1.8V Rail on Pascal GPUs Explained

From Repair Wiki
1.8V Rail on Pascal GPUs Explained
Type Circuit
Device(s) GTX 1060, GTX 1070, GTX 1070Ti, GTX 1080, GTX 1080Ti
Difficulty ◉◉◌◌ Medium

This page explains how the 1.8V rail is created and what it is used for in Nvidia Pascal GPUs and the most common problems that could occur.

The Controller Circuit

For GTX 1070s, 1080s, and 1070 Tis the IC responsible for creating the 1.8V rail is typically an MP1475, but an RT7296F is sometimes used in its place. While on GTX 1080 Tis and other GP102 based cards, you would typically expect to see an AOZ1267QI-01 as linked here

The RT7296F is a Synchronous Step-Down Converter made by RICHTEK. You can find the datasheet Here and it's the same one used for the 5V Rail on Pascal GPUs.

MP1475's datasheet can be found here

1.8v location at the back of the board. (Figure 1)
1.8V rail schematic (Figure 2)

Markings on the schematic and board could differ from GPU model to another but the circuit is almost always the same.

the workings of this controller is detailed on the 5V Rail on Pascal GPUs page, the difference is that this one gets its EN signal from the PG pin of the 5V controller.


On Pascal family of GPUs, 1.8V is used to power low level logic in the GPU core itself and in most situations the BIOS chip as well

1.8v being used in the GPU core (Figure 3)
1.8v powering the bios chip (Figure 4)

Common Problems

No voltage out on the 1.8V rail

First thing to check is the EN signal which should be 2V+ followed by Vin which should be 12V (Figure 2) if one of them is missing then check the schematic and follow the signal to find the culprit, it's usually a faulty resistor.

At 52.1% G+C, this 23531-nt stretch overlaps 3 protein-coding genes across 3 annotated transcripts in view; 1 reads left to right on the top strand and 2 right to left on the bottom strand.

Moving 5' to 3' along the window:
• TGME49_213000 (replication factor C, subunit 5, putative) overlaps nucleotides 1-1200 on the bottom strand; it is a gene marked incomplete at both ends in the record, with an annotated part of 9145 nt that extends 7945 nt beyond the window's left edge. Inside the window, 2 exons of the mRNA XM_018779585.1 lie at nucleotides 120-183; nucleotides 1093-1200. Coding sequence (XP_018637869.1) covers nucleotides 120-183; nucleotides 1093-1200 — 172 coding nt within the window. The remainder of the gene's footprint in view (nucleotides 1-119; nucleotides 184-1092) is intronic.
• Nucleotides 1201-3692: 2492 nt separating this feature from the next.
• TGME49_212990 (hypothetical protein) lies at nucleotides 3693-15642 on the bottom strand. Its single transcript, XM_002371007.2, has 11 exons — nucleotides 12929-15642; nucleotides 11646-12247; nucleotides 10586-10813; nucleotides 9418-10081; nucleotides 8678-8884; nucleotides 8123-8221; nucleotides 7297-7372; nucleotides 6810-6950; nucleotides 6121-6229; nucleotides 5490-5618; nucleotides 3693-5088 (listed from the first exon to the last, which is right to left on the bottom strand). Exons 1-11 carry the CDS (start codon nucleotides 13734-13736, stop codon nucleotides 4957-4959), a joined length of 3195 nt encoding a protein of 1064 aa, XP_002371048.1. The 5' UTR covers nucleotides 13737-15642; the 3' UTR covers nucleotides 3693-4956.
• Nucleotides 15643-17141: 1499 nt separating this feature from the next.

EN signal comes from the 5V Rail Controller. if you don't have it then check the 5V Controller.

After making sure both of the above are there, check the VCC pin. If there is no 5V on it then most likely the controller is faulty and needs changing. If there is 5V on VCC, check out the resistor divider and make sure their values are the same as in the schematic (Figure 2).

Short Or Low Resistance

The 1.8V rail goes straight to the core, if you have low resistance or it's shorted then most likely you have a dead GPU on your hands. A short on 1.8V is accompanied by a dead core well over 95% of the time.

If you're very lucky, the problem could be coming from the BIOS chip, start by removing it and checking if the short is still there. In the case that the 1.8V short didn't go away, you could check the capacitors that are associated with it, Shown below on figure 5.

1.8V shorts (Figure 5)

If you have access to a thermal camera, it is extremely easy to tell if the core is the source of your short. On Nvidia GPUs, the "1.8V" portion of the GPU is typically in the bottom left corner, and as a result shorts on the 1.8V rail often look similar to the images below.

A GP102 die where the die is the source of a 1.8V short
A GP104 die where the die itself is the source of a short on the 1.8V rail

No PowerGOOD Signal

PG signal from the controller is the same signal that enables the Vcore rail, if the buck converter doesn't form that signal the rest of the card won't work. The most likely cause is the controller itself. If 1.8V is being outputted, however, if even after replacing the controller you still don't have PG then check the FB circuit (Figure 2) and make sure every resistor is the right resistance.